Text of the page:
“The referee – you can see on the tape from all those years ago – was stood five or six yards away from it, he could see exactly what went on. So, I’m not too sure what I got a yellow card for, but I like to think that all referees and assistants are honest, and they will make mistakes, like players and coaches do, and it’s all part of the show and what football’s all about.
“The dodgy decisions, the poor refereeing decisions, the penalties, the free-kicks, the throw-ins, all that type of stuff referees get wrong is why we all gang up afterwards and talk about it all.
“Players make mistakes; goalkeepers drop the ball to the feet of strikers, goalscorers go through on goal and miss the target, all these things are the reasons why football is really exciting.”
With all 22 men still on the pitch, it was written that McGinlay would be the one to score the only goal of the 90 minutes, meaning the tie went into extra time.
With just over 10 minutes of the 120 to go, who happened to pop up again to score the winner, but that man McGinlay.
Cue scenes of anger and rage from Wolves’ players and backroom staff.
“It was a double whammy for us,” Kelly reflects. “He shouldn’t have been on the pitch in the first place, he should have been sent off, and then he goes on to score twice.
“After the game we were furious. I remember in the dressing room, Graham Taylor went absolutely bananas.
“He was supposed to give a certain amount of time between the match finishing and going in to see the officials, but he was kicking the door in. He was furious.
“He himself would always say things would level themselves out; you get a dodgy decision against you one week, you get the dodgy decision for you the next week. He was quite balanced in the way he explained things to us, and that’s just how I see it.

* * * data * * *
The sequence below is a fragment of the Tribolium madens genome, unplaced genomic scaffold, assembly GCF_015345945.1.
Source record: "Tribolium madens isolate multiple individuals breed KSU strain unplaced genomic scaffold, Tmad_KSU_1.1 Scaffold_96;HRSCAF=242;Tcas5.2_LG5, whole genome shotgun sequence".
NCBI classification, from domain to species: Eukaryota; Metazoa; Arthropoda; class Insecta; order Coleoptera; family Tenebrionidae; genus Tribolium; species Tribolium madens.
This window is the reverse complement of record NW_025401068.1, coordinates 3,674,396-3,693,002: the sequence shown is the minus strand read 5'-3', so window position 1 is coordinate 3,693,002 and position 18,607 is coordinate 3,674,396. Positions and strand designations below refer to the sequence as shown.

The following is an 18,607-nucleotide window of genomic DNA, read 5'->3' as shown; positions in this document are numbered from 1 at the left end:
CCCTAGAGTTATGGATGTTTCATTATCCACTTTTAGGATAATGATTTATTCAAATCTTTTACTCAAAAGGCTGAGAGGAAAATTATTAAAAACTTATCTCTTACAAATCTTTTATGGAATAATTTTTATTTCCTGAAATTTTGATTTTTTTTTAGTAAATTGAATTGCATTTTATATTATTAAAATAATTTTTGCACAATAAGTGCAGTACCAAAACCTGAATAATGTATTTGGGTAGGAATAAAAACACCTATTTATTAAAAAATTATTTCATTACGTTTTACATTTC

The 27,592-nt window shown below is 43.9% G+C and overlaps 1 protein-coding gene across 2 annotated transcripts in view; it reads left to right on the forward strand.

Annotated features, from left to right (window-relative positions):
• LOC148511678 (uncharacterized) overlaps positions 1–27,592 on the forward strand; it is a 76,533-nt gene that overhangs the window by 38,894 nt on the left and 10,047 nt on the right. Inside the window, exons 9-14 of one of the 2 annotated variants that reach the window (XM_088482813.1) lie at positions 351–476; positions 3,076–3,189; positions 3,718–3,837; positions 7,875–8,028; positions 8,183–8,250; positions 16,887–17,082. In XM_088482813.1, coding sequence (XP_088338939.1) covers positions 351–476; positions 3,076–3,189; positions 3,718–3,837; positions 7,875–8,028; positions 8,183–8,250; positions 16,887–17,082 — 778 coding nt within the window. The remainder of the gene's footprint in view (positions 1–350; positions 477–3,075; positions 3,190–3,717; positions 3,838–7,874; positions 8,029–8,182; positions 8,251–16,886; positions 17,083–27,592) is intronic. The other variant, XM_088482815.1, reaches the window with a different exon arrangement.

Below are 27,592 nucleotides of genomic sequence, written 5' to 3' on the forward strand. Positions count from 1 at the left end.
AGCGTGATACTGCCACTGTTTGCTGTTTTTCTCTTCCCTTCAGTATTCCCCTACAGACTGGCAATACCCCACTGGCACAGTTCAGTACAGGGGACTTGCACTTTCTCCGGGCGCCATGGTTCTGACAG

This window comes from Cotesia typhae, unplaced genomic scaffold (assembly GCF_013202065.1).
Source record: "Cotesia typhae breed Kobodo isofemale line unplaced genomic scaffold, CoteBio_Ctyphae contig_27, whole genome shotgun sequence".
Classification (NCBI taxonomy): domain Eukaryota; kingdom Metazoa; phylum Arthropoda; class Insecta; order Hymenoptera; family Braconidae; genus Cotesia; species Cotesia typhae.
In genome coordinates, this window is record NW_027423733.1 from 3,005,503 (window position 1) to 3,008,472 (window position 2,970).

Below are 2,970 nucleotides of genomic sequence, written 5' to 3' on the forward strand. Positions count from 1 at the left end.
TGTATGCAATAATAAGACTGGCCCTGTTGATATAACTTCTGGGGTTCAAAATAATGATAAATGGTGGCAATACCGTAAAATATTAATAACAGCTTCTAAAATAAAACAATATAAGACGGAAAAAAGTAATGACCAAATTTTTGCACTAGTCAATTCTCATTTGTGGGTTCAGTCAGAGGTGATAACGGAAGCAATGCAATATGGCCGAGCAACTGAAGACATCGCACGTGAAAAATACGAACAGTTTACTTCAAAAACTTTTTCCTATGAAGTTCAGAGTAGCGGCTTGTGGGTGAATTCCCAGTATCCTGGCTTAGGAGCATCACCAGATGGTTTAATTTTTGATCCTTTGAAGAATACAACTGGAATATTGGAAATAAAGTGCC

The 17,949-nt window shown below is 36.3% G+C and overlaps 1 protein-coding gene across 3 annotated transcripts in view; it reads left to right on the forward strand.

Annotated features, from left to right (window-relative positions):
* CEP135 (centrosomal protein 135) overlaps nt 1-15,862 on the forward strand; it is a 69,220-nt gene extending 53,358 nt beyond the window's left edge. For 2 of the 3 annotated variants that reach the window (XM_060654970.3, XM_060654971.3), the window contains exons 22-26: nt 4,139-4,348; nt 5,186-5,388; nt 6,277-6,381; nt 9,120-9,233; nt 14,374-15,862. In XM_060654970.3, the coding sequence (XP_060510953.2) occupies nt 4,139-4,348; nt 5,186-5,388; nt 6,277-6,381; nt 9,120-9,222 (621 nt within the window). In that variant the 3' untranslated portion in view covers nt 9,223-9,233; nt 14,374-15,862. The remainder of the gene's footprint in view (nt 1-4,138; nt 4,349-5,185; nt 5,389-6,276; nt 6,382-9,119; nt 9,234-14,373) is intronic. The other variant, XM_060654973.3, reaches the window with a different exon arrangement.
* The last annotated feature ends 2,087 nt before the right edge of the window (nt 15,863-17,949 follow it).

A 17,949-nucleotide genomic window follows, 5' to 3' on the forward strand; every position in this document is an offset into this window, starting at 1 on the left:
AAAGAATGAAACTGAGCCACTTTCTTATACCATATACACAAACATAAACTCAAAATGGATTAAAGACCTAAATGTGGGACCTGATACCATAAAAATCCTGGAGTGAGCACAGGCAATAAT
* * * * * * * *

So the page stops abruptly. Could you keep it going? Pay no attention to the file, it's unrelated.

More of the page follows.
“At the time you go back into the dressing room, knowing what just happened, and you’re angry, and we did feel it for months and months afterwards, we really did.
“But looking back now, I have nothing against John McGinlay, still to this day – I know a lot of Wolves fans do – but it’s just one of those things. I’ve got away with a couple of things on a football pitch that I wouldn’t like to mention.
“It was an injustice, but all these things which happen in football are the reasons we keep coming and watching. The reasons why we all want to be involved.”
Even if history would’ve played out differently that night; McGinlay given his marching orders and Wolves go on to earn the win, there would have still been the small task of a play-off final with Reading.
But that still doesn’t stop the players from reminiscing on what a momentous occasion a promotion would have been.